Stained glass techniques have existed for over a thousand years—one of the oldest known examples is from an English monastery built in 686 CE—and stained glass windows are associated with churches and luxury homes from the Gilded Age through the early 20th century. An original stained glass window in an older home is an architectural footprint of the time in which the house was built. Stained glass is making a comeback, however, and a new generation of artisans are using age-old skills to enliven contemporary homes.
Meet Brenna Chase. A 2007 Bard graduate, Chase earned a certification in historic preservation and restoration in Astoria, Oregon, before returning to New York City to further develop her skills as a hands-on technician, and then opened her own shop, Willow Deep Studio, in Rosendale. Chase draws each design by hand and uses techniques perfected over centuries to cut, stretch, and solder glass and lead into translucent artworks. “These days, so much of what we buy and fill our homes with is expendable, but once I create a stained glass piece, there is a great chance it will be around for a long time, even if it’s passed on to other owners or modified over time to fit a new space,” she says. “When done correctly and installed in a safe location, panels can remain structurally intact for over a hundred years.”
There are so many possibilities of bringing traditional designs, styles, and architectural eras into old and new buildings alike. Chase says clients can opt for styles reflecting Victorian, Art Deco, Prairie, Edwardian, Art Nouveau, Mid-Century Modern, and even Medieval designs. She can match the tastes of any client but finds her natural style leans towards Art Deco. In the Hudson Valley, she has noticed clients prefer understated designs like farmhouse windows and streamlined Victorian patterns, rather than intricate designs popular in the `70s and `80s.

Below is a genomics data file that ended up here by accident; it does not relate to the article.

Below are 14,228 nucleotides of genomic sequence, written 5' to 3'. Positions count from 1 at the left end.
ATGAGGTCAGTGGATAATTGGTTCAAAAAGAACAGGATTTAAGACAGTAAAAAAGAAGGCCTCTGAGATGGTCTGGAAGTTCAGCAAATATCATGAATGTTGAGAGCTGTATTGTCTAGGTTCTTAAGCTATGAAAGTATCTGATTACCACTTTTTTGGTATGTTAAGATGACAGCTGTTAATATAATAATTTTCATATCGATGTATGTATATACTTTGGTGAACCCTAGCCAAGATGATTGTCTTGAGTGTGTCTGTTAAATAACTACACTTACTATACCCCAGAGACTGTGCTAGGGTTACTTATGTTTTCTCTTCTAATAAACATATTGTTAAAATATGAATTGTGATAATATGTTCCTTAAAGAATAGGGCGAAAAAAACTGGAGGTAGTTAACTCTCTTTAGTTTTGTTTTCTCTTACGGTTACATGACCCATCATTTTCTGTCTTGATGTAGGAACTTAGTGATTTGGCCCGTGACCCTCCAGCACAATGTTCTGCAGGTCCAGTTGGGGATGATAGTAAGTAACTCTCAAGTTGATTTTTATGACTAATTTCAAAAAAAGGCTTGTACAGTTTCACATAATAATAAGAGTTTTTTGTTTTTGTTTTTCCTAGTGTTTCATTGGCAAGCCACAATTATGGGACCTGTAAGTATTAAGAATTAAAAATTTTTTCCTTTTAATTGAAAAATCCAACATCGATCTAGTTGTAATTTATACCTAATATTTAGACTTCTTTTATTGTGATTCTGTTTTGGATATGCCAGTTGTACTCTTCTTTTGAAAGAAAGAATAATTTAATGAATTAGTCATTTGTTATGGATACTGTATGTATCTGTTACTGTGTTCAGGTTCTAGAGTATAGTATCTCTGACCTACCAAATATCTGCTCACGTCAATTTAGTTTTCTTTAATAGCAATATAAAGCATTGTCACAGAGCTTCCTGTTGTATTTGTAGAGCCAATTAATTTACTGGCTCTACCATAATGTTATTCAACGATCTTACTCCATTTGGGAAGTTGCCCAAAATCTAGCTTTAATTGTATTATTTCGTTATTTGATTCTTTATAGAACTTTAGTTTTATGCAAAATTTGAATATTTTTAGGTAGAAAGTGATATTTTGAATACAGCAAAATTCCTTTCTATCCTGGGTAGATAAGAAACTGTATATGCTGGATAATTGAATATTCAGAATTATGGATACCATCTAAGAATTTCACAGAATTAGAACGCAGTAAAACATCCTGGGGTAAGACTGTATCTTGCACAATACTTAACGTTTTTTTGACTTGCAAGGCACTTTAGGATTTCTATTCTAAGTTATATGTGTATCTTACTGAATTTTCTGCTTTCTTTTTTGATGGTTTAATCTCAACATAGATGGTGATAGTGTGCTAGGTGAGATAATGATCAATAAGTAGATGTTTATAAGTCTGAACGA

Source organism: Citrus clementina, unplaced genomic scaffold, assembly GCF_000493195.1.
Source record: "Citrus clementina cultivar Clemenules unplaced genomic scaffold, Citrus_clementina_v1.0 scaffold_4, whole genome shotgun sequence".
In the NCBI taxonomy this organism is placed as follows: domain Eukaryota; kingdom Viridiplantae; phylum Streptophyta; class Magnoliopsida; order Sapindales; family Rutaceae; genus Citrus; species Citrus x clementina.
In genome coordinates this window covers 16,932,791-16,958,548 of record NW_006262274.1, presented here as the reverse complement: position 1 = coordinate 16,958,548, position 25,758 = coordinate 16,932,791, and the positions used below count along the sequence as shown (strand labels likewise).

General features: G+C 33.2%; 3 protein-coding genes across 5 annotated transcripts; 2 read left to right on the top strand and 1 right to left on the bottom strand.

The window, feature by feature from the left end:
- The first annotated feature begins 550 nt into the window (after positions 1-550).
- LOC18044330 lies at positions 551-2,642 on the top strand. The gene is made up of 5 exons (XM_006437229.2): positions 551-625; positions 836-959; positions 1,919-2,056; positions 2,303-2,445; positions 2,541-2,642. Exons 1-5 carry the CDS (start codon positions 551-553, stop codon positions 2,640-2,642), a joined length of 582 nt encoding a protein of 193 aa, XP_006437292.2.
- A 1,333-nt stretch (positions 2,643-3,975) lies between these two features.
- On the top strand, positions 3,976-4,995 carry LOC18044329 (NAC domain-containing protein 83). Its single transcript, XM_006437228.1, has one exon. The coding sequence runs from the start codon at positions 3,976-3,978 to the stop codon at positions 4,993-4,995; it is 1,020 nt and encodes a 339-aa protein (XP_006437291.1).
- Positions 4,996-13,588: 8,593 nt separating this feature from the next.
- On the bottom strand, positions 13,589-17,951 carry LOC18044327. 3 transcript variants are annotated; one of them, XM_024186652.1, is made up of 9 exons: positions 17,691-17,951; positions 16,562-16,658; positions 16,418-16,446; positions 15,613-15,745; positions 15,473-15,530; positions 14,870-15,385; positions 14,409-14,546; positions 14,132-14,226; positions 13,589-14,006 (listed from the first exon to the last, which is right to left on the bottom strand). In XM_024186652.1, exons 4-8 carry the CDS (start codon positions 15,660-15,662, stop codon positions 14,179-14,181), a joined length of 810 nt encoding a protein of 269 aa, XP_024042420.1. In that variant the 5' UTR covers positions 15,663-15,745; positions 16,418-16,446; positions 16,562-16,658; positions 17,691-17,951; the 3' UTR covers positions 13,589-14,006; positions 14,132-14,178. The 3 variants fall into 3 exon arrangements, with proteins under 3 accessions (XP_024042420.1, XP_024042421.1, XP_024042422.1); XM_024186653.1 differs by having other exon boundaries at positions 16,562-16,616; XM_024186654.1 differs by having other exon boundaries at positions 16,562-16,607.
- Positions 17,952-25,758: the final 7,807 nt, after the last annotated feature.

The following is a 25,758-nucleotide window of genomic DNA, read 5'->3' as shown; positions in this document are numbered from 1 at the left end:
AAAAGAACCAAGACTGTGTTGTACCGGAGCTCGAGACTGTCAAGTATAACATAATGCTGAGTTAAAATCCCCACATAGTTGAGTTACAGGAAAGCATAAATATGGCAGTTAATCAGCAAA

Chase specializes in restoration and custom stained glass windows for residential and commercial settings. Recent projects include the stained glass panels at Bia, an Irish restaurant in Rhinebeck, the LGBTQ Center in Kingston, and a three-dimensional lamp above the Wiltwyck, an Airbnb in a historic building in Kingston.
The cost of custom stained glass panels varies depending on size and complexity of design, but starts at $199 per square foot. For those looking to add stained glass into their home on a budget, Chase offers suncatchers, jewelry, and home goods through her online shop.